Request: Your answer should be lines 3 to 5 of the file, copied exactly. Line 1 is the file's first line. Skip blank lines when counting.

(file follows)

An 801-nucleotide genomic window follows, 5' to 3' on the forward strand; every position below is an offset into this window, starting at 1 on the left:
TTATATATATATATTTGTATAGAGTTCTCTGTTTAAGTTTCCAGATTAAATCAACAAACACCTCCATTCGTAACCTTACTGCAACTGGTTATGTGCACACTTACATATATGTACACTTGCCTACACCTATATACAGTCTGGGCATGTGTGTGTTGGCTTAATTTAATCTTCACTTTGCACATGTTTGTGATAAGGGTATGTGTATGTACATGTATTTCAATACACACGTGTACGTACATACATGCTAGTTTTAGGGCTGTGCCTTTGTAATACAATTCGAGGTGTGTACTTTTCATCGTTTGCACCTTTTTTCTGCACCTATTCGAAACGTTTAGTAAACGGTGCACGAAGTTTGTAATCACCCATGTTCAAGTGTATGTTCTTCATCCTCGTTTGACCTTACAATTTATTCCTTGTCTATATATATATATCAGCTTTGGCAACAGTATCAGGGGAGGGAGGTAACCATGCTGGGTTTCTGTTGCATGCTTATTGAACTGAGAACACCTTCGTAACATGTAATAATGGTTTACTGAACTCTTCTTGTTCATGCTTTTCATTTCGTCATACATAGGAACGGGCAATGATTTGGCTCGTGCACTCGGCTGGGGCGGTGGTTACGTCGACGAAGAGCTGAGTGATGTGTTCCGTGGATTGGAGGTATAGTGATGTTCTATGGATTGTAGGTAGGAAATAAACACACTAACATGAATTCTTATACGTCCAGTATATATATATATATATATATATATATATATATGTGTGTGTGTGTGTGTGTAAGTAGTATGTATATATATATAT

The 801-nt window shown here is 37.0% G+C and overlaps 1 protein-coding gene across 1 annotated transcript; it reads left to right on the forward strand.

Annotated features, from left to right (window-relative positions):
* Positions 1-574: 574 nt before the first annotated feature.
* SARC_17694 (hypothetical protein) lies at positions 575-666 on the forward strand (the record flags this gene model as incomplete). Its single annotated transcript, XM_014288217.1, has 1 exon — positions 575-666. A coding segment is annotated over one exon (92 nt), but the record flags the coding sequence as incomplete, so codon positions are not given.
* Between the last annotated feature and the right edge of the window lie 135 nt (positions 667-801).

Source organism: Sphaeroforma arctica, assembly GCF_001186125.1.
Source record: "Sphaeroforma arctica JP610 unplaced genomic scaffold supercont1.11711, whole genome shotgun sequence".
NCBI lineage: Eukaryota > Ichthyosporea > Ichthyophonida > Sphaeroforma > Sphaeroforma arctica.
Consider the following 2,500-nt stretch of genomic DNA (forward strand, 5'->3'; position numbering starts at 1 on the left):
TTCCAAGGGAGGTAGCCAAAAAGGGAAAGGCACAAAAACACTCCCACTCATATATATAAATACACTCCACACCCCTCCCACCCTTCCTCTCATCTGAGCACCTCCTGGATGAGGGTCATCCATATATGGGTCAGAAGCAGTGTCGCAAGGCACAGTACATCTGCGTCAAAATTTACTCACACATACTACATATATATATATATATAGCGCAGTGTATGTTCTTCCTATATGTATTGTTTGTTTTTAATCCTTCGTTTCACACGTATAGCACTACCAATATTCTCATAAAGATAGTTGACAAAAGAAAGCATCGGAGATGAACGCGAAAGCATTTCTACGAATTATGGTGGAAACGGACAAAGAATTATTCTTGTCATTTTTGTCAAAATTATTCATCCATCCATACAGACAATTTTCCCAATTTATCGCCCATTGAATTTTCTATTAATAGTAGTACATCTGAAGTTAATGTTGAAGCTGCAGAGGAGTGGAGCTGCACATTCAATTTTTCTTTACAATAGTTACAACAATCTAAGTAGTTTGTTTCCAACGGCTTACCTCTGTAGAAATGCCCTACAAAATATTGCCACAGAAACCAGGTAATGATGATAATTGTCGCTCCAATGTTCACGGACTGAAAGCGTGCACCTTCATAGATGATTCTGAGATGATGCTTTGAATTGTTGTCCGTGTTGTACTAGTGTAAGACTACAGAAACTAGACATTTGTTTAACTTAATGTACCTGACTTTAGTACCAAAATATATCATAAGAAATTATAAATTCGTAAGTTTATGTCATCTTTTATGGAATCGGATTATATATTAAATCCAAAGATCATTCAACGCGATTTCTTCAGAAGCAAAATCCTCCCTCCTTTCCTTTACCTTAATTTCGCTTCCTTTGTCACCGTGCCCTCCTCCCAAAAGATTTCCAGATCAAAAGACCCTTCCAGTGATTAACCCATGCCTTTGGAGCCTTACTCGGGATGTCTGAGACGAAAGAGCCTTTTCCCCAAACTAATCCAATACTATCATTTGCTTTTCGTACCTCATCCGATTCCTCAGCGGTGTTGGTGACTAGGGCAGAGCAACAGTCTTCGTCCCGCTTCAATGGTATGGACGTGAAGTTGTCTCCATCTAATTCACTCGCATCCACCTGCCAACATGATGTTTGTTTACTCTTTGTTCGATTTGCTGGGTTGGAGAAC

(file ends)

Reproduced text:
The 801-nt window shown here is 37.0% G+C and overlaps 1 protein-coding gene across 1 annotated transcript; it reads left to right on the forward strand.

Annotated features, from left to right (window-relative positions):
* Positions 1-574: 574 nt before the first annotated feature.